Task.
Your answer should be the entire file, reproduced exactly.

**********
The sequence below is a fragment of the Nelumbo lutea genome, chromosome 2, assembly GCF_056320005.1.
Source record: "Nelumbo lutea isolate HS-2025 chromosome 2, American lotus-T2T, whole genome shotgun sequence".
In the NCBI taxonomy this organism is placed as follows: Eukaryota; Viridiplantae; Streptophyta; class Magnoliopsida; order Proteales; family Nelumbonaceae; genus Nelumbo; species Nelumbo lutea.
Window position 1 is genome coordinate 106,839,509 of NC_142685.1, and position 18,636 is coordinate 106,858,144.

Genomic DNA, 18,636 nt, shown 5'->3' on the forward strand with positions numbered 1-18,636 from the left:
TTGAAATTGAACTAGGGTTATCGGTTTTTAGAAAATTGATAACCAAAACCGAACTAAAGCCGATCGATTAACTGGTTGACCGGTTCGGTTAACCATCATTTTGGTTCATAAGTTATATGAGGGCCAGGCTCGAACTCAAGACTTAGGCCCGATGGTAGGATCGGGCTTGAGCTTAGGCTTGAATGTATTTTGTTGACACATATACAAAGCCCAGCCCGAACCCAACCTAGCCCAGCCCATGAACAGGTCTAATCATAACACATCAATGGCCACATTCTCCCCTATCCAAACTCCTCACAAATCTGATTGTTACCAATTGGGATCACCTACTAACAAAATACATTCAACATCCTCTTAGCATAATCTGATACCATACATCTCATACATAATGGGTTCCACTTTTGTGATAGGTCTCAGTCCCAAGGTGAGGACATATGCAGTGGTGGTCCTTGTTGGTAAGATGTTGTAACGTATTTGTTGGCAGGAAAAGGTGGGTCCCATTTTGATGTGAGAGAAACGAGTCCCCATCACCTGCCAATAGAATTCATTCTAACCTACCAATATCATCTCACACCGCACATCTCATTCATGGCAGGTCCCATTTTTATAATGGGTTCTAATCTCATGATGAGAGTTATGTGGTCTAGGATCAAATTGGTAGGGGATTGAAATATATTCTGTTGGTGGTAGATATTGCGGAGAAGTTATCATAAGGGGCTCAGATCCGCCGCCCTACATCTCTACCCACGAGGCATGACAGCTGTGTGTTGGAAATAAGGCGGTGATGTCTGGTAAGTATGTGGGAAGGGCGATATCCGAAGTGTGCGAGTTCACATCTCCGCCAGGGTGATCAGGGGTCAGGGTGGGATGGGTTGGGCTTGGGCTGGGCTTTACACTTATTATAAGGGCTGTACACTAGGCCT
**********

The sequence below is a fragment of the Nelumbo lutea genome, chromosome 2, assembly GCF_056320005.1.
Source record: "Nelumbo lutea isolate HS-2025 chromosome 2, American lotus-T2T, whole genome shotgun sequence".
In the NCBI taxonomy this organism is placed as follows: Eukaryota; Viridiplantae; Streptophyta; class Magnoliopsida; order Proteales; family Nelumbonaceae; genus Nelumbo; species Nelumbo lutea.
Window position 1 is genome coordinate 106,839,509 of NC_142685.1, and position 18,636 is coordinate 106,858,144.

Genomic DNA, 18,636 nt, shown 5'->3' on the forward strand with positions numbered 1-18,636 from the left:
TTGAAATTGAACTAGGGTTATCGGTTTTTAGAAAATTGATAACCAAAACCGAACTAAAGCCGATCGATTAACTGGTTGACCGGTTCGGTTAACCATCATTTTGGTTCATAAGTTATATGAGGGCCAGGCTCGAACTCAAGACTTAGGCCCGATGGTAGGATCGGGCTTGAGCTTAGGCTTGAATGTATTTTGTTGACACATATACAAAGCCCAGCCCGAACCCAACCTAGCCCAGCCCATGAACAGGTCTAATCATAACACATCAATGGCCACATTCTCCCCTATCCAAACTCCTCACAAATCTGATTGTTACCAATTGGGATCACCTACTAACAAAATACATTCAACATCCTCTTAGCATAATCTGATACCATACATCTCATACATAATGGGTTCCACTTTTGTGATAGGTCTCAGTCCCAAGGTGAGGACATATGCAGTGGTGGTCCTTGTTGGTAAGATGTTGTAACGTATTTGTTGGCAGGAAAAGGTGGGTCCCATTTTGATGTGAGAGAAACGAGTCCCCATCACCTGCCAATAGAATTCATTCTAACCTACCAATATCATCTCACACCGCACATCTCATTCATGGCAGGTCCCATTTTTATAATGGGTTCTAATCTCATGATGAGAGTTATGTGGTCTAGGATCAAATTGGTAGGGGATTGAAATATATTCTGTTGGTGGTAGATATTGCGGAGAAGTTATCATAAGGGGCTCAGATCCGCCGCCCTACATCTCTACCCACGAGGCATGACAGCTGTGTGTTGGAAATAAGGCGGTGATGTCTGGTAAGTATGTGGGAAGGGCGATATCCGAAGTGTGCGAGTTCACATCTCCGCCAGGGTGATCAGGGGTCAGGGTGGGATGGGTTGGGCTTGGGCTGGGCTTTACACTTATTATAAGGGCTGTACACTAGGCCT